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Humangenetik. 1975;26(4):271-89.

[Cat-eye syndrome. Clinical and cytogenetical differentialdiagnosis (author's transl)].

[Article in German]


We report a 5 1/2-year-old girl whose clinical symptoms are consistent with diagnosis of the cat-eye syndrome. The prominent symptoms are: anal stenosis, preauricular tags and pits, coloboma of the iris, doubling of the pelvis and ureter on both sides, vesicourethral reflux on the right side and normal mental development. Leucocyte alkaline phosphatase is normal. Chromosomal analysis shows a supernumerary submetacentric chromosome. This extra chromosome is smaller than the G-group chromosomes and has satellites on the short and long arms. Autoradiography after 3H-thymidine incorporation shows a late-labeling marker chromosome. After using the Giemsa-banding technique, the chromatides demonstrate dark bandings with only soft, unstained satellites. With the fluorescence method, one can see spotlike fluorescence of the satellites on both arms and diffuse fluorescence of the hetero-chromatic segments. In addition, the C-bandings demonstrate a homogeneous dark staining of the chromatids, but we did not find stained satellites. Using the Giemsa-11 technique one can see the 47th chromosome with predominantly heterochromatic parts, but small euchromatic segments are visible between them. Satellites are unstained. Using currently accepted cytogenetical methods, it is not possible to identify the origin of this supernumerary marker chromosome.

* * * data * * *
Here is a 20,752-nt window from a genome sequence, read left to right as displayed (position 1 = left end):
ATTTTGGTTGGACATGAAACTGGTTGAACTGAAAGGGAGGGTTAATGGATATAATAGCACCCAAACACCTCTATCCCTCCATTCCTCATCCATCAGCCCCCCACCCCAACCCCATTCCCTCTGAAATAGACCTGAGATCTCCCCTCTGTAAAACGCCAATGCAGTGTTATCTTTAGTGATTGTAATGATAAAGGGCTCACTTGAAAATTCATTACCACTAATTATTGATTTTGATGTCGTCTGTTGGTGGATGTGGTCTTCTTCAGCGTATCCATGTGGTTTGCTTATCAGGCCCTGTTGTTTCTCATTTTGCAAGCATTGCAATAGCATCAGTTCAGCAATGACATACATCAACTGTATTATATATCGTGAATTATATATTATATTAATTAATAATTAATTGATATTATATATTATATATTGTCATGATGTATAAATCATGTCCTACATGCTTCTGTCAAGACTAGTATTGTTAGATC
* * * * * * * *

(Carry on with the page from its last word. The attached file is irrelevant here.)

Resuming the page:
[PubMed - indexed for MEDLINE]
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